U.S. stock index futures point to a lower open on Friday ahead of the publication of the Bureau of Labor Statistics' nonfarm payroll and unemployment reports.
Futures on the Dow Jones Industrial Average were down 0.17 percent, while futures on the Standard & Poor's 500 Index were down 0.13 percent and those on the Nasdaq 100 Index were down 0.11 percent.
“The fate of the markets for the rest of the day is far from certain and we should learn a lot of the psychology of the market by the end of the U.S. session,” Chris Weston, chief market strategist at IG Markets in Melbourne, wrote in a note to Bloomberg.
“Today is non-farm payrolls day foremost, and there is every chance we see another day of heightened volatility, with almost all asset classes likely to move to an ever-changing view on QE,” he said, referring to the Federal Reserve’s bond-buying program, also known as quantitative easing.
The government's monthly nonfarm payroll report will be released at 8:30 a.m. EDT on Friday and will provide clues to the sustainability of the country's economic recovery and the future of the Fed's bond-buying program.
Economists polled by Reuters predict the nonfarm payroll report, which measures the change in the number of people employed during the previous month, excluding the farming industry, to show a gain of 170,000 jobs in May, up from a gain of 165,000 jobs in April, while the unemployment rate is expected to remain unchanged at 7.5 percent.
“An improving labor market is the crucial factor for Fed policymakers in determining the appropriate amount of monetary accommodation they should target in the asset purchase plan in coming months. The strength of May payroll gains will be a major element in the formulation of market expectations on the timing of any tapering moves by the FOMC,” said a note from Credit Agricole.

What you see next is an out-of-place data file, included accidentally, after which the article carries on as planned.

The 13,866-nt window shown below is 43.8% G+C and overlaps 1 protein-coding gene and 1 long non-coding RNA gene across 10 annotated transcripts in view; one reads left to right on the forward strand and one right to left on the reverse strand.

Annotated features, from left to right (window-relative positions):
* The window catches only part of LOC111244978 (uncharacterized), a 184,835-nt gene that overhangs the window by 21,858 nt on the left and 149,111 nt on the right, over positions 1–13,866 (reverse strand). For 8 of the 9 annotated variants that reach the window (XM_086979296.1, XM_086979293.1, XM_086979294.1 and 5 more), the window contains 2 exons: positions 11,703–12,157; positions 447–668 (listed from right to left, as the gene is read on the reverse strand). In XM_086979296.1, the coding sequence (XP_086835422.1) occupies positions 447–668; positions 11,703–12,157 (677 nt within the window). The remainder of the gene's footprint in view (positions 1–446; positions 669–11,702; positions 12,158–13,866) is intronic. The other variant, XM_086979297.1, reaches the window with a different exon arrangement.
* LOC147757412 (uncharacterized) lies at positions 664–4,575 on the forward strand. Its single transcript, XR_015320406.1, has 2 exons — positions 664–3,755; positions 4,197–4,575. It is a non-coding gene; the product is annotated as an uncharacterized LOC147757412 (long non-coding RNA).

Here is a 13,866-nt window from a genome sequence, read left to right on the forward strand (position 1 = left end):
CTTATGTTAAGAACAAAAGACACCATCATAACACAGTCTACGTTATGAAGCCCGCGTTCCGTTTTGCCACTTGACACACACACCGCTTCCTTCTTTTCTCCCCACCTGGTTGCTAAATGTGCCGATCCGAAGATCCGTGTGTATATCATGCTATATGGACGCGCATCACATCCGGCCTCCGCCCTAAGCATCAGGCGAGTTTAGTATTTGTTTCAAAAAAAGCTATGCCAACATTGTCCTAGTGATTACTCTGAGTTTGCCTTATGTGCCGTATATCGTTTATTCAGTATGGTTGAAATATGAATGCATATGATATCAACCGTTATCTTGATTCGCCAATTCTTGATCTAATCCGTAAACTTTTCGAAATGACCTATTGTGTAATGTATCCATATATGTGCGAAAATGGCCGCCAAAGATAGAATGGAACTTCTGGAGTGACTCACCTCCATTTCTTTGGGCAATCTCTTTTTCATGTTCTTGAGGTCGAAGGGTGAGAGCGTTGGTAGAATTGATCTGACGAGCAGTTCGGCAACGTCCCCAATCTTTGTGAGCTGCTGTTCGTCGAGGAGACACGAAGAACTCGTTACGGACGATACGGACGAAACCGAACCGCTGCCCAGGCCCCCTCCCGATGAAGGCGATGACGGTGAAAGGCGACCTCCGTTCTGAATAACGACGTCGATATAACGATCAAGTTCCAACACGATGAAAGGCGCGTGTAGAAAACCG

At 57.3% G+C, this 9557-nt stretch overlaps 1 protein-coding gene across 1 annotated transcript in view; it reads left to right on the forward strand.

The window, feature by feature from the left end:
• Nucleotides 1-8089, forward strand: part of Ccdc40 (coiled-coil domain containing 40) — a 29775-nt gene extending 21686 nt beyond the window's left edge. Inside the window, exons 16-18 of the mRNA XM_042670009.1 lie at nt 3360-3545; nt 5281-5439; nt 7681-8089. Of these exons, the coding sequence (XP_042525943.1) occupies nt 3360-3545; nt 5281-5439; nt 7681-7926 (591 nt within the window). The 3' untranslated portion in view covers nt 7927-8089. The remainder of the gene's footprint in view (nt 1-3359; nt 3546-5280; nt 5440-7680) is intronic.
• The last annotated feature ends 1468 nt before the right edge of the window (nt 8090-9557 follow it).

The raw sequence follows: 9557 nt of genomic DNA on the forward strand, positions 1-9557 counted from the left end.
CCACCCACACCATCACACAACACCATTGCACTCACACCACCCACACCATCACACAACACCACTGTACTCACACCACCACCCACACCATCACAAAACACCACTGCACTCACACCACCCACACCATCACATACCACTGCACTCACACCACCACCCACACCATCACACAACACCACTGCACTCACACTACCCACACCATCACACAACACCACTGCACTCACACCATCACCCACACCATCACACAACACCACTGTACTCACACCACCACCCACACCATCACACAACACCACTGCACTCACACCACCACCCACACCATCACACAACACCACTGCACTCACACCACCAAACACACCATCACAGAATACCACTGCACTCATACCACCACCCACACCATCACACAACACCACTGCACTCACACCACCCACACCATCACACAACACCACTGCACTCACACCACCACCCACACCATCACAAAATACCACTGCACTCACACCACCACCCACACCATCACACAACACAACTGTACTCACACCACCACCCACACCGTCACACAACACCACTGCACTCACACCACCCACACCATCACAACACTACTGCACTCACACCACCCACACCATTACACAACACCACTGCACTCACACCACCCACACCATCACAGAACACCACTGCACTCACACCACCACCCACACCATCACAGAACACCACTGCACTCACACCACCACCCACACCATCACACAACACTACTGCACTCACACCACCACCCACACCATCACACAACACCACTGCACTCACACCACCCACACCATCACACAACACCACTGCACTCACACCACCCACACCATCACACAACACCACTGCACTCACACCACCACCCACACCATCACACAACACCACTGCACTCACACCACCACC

The much-awaited official employment data follows weaker-than-expected reports on private-sector hiring and weekly jobless claims, all of which showed weakness in the labor market. Data released earlier this week showed that factory activity in the world’s largest economy unexpectedly contracted in May and the private sector created a fewer-than-expected 135,000 jobs.
European markets were trading mixed as investors opted for caution ahead of the employment report from the U.S. London’s FTSE 100 was down 0.09 percent, Germany's DAX-30 fell 0.01 percent, while France's CAC-40 gained 0.22 percent.
Earlier, Asian stocks declined to fresh 2013 lows, with most indices falling for a third straight session. The yen’s overnight rally against the dollar weighed on exporters' shares hurting the Nikkei, which ended down 0.21 percent, up from day's lows. Hong Kong's Hang Seng fell 1.21 percent and South Korea's KOSPI slumped 1.80 percent, while China's Shanghai Composite slipped 1.22 percent. India's BSE Sensex was trading up 0.25 percent in late afternoon trade.